SANTA CRUZ, Calif. (KION) UC Santa Cruz announced that UC Regents have approved a plan to increase student housing and expand child care services.
In a statement, the university said the Student West Housing will include housing space for more than 3,000 graduate and upper-division undergraduate students by building new housing units. The project would also allow for the expansion of child care services.
The new housing will be built on land at the intersection of Hagar and Coolidge roads, according to the university, and it will include an early childhood education center for the children of faculty, staff and students. University officials said they hope to start construction as soon as possible.
Student Housing West is set to include solar panels and a water recycling facility to reuse wastewater for non-potable uses.
When the new housing is built, the university says it will tear down the buildings that currently house students will families so they can build six new buildings with housing for 2,700 undergraduate students and 220 graduate students.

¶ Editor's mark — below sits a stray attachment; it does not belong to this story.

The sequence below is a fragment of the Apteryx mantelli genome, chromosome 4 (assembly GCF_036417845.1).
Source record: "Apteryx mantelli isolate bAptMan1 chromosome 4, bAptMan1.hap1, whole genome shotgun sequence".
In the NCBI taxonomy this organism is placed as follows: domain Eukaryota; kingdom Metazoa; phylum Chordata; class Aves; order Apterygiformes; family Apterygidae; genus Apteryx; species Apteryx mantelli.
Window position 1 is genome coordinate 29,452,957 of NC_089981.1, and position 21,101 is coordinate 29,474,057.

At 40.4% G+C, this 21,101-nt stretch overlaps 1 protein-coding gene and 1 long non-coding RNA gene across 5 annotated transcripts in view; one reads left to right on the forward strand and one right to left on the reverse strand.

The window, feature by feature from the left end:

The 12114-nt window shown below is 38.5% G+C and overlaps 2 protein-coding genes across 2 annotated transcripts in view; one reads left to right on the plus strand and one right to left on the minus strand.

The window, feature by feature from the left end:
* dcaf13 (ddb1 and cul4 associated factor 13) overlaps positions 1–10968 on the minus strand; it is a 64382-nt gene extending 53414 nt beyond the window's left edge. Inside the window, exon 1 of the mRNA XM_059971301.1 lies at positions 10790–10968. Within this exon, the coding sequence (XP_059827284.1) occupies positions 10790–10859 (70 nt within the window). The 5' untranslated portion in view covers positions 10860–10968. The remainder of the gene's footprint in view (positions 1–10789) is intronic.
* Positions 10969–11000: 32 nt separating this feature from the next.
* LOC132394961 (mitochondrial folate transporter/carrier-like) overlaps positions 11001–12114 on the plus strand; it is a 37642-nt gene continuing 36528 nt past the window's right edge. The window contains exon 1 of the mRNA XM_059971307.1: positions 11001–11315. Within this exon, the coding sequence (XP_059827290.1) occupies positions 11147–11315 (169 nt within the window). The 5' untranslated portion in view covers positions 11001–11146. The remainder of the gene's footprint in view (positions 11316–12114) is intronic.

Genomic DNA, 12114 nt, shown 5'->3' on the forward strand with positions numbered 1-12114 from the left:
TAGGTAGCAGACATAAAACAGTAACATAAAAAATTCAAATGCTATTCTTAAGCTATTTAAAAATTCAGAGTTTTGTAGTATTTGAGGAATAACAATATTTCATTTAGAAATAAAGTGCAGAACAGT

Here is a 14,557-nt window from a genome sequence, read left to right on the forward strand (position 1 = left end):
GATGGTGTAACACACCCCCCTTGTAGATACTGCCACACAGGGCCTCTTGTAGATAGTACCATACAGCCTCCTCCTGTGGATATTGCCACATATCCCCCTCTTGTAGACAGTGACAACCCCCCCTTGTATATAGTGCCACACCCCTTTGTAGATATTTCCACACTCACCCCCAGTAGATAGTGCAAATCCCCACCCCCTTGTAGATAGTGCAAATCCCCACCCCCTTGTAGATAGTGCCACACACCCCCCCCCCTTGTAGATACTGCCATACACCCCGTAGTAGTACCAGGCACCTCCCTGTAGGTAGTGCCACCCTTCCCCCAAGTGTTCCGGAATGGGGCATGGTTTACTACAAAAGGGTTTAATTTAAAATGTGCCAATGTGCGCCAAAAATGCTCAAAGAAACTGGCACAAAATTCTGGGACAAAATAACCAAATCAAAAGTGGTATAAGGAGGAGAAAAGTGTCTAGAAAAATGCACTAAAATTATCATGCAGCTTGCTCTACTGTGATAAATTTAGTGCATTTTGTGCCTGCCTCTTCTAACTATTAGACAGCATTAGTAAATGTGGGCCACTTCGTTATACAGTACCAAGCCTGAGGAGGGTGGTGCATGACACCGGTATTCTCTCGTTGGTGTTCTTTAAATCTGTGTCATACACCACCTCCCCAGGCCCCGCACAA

One of the reasons university officials said they created the plan for new housing was to provide more affordable housing for students.
“Students should be focused on their studies—not whether they’ll be able to find an affordable place to live,” said Chancellor Cynthia Larive. “This project will offer our current students many more options for living on campus and allow them to avoid competing in the local housing market, which is only growing more expensive.”
University officials said there is limited on-campus housing for upper-division undergraduates and graduate students, so many of them look for housing around the university in Santa Cruz. Additional housing could mean fewer students trying to find housing in areas experiencing a housing shortage.
UCSC said the housing project was first approved two years ago, but lawsuits kept the university from meeting the timeline. In October, UCSC said a judge upheld an environmental review of the housing project and found that there were errors in the process the Regents used when they approved the project.